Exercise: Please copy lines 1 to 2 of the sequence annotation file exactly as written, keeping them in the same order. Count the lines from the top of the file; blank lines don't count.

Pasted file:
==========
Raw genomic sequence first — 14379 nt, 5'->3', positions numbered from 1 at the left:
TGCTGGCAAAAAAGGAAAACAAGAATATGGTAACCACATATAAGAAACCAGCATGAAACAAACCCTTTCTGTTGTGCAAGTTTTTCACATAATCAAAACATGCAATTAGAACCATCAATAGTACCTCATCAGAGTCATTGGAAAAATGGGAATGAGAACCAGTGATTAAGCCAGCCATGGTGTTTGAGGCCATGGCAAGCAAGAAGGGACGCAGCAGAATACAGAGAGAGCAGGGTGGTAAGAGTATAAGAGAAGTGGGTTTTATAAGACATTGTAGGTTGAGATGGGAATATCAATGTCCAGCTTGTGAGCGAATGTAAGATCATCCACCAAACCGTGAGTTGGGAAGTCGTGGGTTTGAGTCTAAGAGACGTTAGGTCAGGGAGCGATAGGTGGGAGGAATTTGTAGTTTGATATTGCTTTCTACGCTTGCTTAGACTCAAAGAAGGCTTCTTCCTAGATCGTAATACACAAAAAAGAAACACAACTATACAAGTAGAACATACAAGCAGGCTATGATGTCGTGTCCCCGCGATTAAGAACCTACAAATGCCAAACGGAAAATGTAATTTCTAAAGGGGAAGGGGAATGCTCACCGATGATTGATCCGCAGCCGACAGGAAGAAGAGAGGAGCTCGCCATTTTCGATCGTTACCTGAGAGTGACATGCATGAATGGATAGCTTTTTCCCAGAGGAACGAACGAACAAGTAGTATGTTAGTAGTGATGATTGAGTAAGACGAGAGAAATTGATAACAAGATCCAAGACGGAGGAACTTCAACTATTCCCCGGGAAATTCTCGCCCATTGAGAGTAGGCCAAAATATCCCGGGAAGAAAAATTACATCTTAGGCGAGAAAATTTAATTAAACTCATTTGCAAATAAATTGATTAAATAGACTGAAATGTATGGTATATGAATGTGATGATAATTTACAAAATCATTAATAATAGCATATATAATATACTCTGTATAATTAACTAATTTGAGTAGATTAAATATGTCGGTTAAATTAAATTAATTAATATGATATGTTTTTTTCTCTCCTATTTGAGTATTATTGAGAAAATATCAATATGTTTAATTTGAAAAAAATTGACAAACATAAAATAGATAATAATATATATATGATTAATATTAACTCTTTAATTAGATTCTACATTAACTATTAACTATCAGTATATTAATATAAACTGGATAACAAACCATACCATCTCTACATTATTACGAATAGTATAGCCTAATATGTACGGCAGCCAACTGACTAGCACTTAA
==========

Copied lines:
Raw genomic sequence first — 14379 nt, 5'->3', positions numbered from 1 at the left:
TGCTGGCAAAAAAGGAAAACAAGAATATGGTAACCACATATAAGAAACCAGCATGAAACAAACCCTTTCTGTTGTGCAAGTTTTTCACATAATCAAAACATGCAATTAGAACCATCAATAGTACCTCATCAGAGTCATTGGAAAAATGGGAATGAGAACCAGTGATTAAGCCAGCCATGGTGTTTGAGGCCATGGCAAGCAAGAAGGGACGCAGCAGAATACAGAGAGAGCAGGGTGGTAAGAGTATAAGAGAAGTGGGTTTTATAAGACATTGTAGGTTGAGATGGGAATATCAATGTCCAGCTTGTGAGCGAATGTAAGATCATCCACCAAACCGTGAGTTGGGAAGTCGTGGGTTTGAGTCTAAGAGACGTTAGGTCAGGGAGCGATAGGTGGGAGGAATTTGTAGTTTGATATTGCTTTCTACGCTTGCTTAGACTCAAAGAAGGCTTCTTCCTAGATCGTAATACACAAAAAAGAAACACAACTATACAAGTAGAACATACAAGCAGGCTATGATGTCGTGTCCCCGCGATTAAGAACCTACAAATGCCAAACGGAAAATGTAATTTCTAAAGGGGAAGGGGAATGCTCACCGATGATTGATCCGCAGCCGACAGGAAGAAGAGAGGAGCTCGCCATTTTCGATCGTTACCTGAGAGTGACATGCATGAATGGATAGCTTTTTCCCAGAGGAACGAACGAACAAGTAGTATGTTAGTAGTGATGATTGAGTAAGACGAGAGAAATTGATAACAAGATCCAAGACGGAGGAACTTCAACTATTCCCCGGGAAATTCTCGCCCATTGAGAGTAGGCCAAAATATCCCGGGAAGAAAAATTACATCTTAGGCGAGAAAATTTAATTAAACTCATTTGCAAATAAATTGATTAAATAGACTGAAATGTATGGTATATGAATGTGATGATAATTTACAAAATCATTAATAATAGCATATATAATATACTCTGTATAATTAACTAATTTGAGTAGATTAAATATGTCGGTTAAATTAAATTAATTAATATGATATGTTTTTTTCTCTCCTATTTGAGTATTATTGAGAAAATATCAATATGTTTAATTTGAAAAAAATTGACAAACATAAAATAGATAATAATATATATATGATTAATATTAACTCTTTAATTAGATTCTACATTAACTATTAACTATCAGTATATTAATATAAACTGGATAACAAACCATACCATCTCTACATTATTACGAATAGTATAGCCTAATATGTACGGCAGCCAACTGACTAGCACTTAA